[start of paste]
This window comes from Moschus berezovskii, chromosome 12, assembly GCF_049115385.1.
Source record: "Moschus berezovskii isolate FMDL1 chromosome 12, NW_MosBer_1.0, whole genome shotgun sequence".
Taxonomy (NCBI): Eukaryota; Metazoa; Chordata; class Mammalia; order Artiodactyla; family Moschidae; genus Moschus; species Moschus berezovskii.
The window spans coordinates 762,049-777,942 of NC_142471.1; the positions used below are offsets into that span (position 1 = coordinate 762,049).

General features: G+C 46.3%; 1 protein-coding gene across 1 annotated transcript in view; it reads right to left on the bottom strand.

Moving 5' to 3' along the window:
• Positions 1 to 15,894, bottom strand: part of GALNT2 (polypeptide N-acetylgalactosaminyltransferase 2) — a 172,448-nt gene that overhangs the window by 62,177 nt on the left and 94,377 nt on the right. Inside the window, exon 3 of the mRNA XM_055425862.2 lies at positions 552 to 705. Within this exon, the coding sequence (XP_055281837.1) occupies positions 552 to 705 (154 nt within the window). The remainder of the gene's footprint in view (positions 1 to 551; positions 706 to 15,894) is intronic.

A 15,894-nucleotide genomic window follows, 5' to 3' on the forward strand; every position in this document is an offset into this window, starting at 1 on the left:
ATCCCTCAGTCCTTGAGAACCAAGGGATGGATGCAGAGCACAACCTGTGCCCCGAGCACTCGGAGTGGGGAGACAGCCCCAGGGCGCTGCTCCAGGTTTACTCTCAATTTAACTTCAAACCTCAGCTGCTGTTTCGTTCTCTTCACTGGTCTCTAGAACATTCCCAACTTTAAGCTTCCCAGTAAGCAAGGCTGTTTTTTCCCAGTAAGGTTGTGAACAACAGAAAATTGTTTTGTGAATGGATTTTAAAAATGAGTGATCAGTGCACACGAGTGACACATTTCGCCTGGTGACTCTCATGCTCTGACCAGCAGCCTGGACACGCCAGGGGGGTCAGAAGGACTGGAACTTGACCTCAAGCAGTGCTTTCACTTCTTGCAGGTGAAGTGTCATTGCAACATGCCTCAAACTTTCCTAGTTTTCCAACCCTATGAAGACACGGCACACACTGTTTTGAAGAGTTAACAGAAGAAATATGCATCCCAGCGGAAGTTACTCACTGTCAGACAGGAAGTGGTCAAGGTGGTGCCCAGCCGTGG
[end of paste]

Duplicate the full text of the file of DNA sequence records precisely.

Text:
This window comes from Moschus berezovskii, chromosome 12, assembly GCF_049115385.1.
Source record: "Moschus berezovskii isolate FMDL1 chromosome 12, NW_MosBer_1.0, whole genome shotgun sequence".
Taxonomy (NCBI): Eukaryota; Metazoa; Chordata; class Mammalia; order Artiodactyla; family Moschidae; genus Moschus; species Moschus berezovskii.
The window spans coordinates 762,049-777,942 of NC_142471.1; the positions used below are offsets into that span (position 1 = coordinate 762,049).

General features: G+C 46.3%; 1 protein-coding gene across 1 annotated transcript in view; it reads right to left on the bottom strand.

Moving 5' to 3' along the window:
• Positions 1 to 15,894, bottom strand: part of GALNT2 (polypeptide N-acetylgalactosaminyltransferase 2) — a 172,448-nt gene that overhangs the window by 62,177 nt on the left and 94,377 nt on the right. Inside the window, exon 3 of the mRNA XM_055425862.2 lies at positions 552 to 705. Within this exon, the coding sequence (XP_055281837.1) occupies positions 552 to 705 (154 nt within the window). The remainder of the gene's footprint in view (positions 1 to 551; positions 706 to 15,894) is intronic.

A 15,894-nucleotide genomic window follows, 5' to 3' on the forward strand; every position in this document is an offset into this window, starting at 1 on the left:
ATCCCTCAGTCCTTGAGAACCAAGGGATGGATGCAGAGCACAACCTGTGCCCCGAGCACTCGGAGTGGGGAGACAGCCCCAGGGCGCTGCTCCAGGTTTACTCTCAATTTAACTTCAAACCTCAGCTGCTGTTTCGTTCTCTTCACTGGTCTCTAGAACATTCCCAACTTTAAGCTTCCCAGTAAGCAAGGCTGTTTTTTCCCAGTAAGGTTGTGAACAACAGAAAATTGTTTTGTGAATGGATTTTAAAAATGAGTGATCAGTGCACACGAGTGACACATTTCGCCTGGTGACTCTCATGCTCTGACCAGCAGCCTGGACACGCCAGGGGGGTCAGAAGGACTGGAACTTGACCTCAAGCAGTGCTTTCACTTCTTGCAGGTGAAGTGTCATTGCAACATGCCTCAAACTTTCCTAGTTTTCCAACCCTATGAAGACACGGCACACACTGTTTTGAAGAGTTAACAGAAGAAATATGCATCCCAGCGGAAGTTACTCACTGTCAGACAGGAAGTGGTCAAGGTGGTGCCCAGCCGTGG